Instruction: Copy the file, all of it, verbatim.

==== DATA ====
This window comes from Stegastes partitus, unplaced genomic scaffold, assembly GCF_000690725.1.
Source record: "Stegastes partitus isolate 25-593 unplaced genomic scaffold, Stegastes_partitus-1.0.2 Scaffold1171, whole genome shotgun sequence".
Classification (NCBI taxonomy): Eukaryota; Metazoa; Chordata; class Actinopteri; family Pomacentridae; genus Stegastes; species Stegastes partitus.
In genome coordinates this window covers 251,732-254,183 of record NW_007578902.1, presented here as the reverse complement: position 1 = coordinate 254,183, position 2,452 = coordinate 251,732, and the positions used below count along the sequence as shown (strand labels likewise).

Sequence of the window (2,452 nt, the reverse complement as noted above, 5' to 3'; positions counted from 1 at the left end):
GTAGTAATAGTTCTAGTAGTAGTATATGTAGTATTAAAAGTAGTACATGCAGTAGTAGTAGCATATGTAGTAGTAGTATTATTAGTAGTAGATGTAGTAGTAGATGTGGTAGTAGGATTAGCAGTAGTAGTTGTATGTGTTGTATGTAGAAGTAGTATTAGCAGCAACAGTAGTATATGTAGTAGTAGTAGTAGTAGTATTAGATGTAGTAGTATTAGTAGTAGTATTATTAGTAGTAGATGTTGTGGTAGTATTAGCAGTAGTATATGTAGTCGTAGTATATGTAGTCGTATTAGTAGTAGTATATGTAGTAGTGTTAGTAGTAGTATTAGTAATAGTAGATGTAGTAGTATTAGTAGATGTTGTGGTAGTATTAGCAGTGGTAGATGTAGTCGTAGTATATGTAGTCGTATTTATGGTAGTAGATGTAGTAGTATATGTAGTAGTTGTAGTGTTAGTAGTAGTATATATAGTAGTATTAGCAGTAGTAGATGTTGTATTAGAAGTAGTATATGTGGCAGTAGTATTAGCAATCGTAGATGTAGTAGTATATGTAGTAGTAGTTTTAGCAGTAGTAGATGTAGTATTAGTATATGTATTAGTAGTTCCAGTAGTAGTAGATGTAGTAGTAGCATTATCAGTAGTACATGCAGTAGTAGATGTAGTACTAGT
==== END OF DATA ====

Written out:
This window comes from Stegastes partitus, unplaced genomic scaffold, assembly GCF_000690725.1.
Source record: "Stegastes partitus isolate 25-593 unplaced genomic scaffold, Stegastes_partitus-1.0.2 Scaffold1171, whole genome shotgun sequence".
Classification (NCBI taxonomy): Eukaryota; Metazoa; Chordata; class Actinopteri; family Pomacentridae; genus Stegastes; species Stegastes partitus.
In genome coordinates this window covers 251,732-254,183 of record NW_007578902.1, presented here as the reverse complement: position 1 = coordinate 254,183, position 2,452 = coordinate 251,732, and the positions used below count along the sequence as shown (strand labels likewise).

Sequence of the window (2,452 nt, the reverse complement as noted above, 5' to 3'; positions counted from 1 at the left end):
GTAGTAATAGTTCTAGTAGTAGTATATGTAGTATTAAAAGTAGTACATGCAGTAGTAGTAGCATATGTAGTAGTAGTATTATTAGTAGTAGATGTAGTAGTAGATGTGGTAGTAGGATTAGCAGTAGTAGTTGTATGTGTTGTATGTAGAAGTAGTATTAGCAGCAACAGTAGTATATGTAGTAGTAGTAGTAGTAGTATTAGATGTAGTAGTATTAGTAGTAGTATTATTAGTAGTAGATGTTGTGGTAGTATTAGCAGTAGTATATGTAGTCGTAGTATATGTAGTCGTATTAGTAGTAGTATATGTAGTAGTGTTAGTAGTAGTATTAGTAATAGTAGATGTAGTAGTATTAGTAGATGTTGTGGTAGTATTAGCAGTGGTAGATGTAGTCGTAGTATATGTAGTCGTATTTATGGTAGTAGATGTAGTAGTATATGTAGTAGTTGTAGTGTTAGTAGTAGTATATATAGTAGTATTAGCAGTAGTAGATGTTGTATTAGAAGTAGTATATGTGGCAGTAGTATTAGCAATCGTAGATGTAGTAGTATATGTAGTAGTAGTTTTAGCAGTAGTAGATGTAGTATTAGTATATGTATTAGTAGTTCCAGTAGTAGTAGATGTAGTAGTAGCATTATCAGTAGTACATGCAGTAGTAGATGTAGTACTAGT